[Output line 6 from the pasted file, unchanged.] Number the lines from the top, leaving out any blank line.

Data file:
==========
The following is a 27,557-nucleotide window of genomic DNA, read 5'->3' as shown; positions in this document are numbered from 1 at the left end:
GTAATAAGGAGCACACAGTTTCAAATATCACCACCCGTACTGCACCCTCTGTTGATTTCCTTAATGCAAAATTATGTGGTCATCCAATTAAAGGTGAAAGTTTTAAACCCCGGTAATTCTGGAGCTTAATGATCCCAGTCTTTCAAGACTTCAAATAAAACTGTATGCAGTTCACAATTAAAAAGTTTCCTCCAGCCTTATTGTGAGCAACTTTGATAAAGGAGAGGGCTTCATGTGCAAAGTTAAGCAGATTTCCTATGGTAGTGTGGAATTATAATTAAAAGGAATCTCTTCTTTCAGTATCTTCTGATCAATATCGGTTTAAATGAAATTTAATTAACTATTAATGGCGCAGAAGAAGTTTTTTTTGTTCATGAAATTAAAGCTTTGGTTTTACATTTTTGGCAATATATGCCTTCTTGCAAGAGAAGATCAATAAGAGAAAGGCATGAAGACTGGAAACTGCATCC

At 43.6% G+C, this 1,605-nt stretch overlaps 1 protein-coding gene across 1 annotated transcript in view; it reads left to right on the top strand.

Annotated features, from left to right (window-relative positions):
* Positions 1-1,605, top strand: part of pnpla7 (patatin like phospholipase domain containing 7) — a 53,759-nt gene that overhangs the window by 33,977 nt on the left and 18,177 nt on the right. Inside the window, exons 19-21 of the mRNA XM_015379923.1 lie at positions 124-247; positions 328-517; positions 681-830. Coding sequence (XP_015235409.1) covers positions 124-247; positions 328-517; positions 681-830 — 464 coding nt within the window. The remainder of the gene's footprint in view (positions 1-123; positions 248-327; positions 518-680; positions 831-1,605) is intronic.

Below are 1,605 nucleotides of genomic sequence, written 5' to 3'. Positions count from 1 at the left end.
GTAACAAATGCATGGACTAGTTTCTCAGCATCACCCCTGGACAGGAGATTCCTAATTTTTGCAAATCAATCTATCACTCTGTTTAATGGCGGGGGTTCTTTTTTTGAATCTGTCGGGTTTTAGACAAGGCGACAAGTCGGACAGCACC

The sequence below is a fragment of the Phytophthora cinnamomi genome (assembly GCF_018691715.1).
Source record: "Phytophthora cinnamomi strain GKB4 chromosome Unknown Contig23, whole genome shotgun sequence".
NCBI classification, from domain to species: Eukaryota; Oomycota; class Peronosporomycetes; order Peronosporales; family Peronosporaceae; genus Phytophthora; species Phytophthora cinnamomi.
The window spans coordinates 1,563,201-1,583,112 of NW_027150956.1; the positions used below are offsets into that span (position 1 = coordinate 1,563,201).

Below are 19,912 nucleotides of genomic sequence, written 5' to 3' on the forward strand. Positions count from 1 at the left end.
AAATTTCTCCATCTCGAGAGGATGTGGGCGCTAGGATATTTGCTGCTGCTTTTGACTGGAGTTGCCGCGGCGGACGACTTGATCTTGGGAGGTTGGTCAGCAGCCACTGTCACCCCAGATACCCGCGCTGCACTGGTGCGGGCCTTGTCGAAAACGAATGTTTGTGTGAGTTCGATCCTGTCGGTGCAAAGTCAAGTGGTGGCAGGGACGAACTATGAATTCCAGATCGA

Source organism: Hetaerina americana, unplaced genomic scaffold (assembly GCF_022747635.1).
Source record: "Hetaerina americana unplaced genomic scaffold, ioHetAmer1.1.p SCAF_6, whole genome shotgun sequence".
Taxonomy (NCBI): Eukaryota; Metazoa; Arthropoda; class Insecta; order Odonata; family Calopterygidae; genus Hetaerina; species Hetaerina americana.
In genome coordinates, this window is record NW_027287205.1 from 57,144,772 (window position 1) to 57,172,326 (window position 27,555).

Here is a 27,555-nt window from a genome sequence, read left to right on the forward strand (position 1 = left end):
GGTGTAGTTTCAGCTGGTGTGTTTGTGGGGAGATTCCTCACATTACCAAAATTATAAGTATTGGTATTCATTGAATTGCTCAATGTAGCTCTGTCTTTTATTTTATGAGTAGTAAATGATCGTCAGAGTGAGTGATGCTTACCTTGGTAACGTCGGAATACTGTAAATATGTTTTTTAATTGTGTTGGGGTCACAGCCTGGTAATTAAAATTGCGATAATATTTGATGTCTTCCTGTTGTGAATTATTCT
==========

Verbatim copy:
Below are 1,605 nucleotides of genomic sequence, written 5' to 3'. Positions count from 1 at the left end.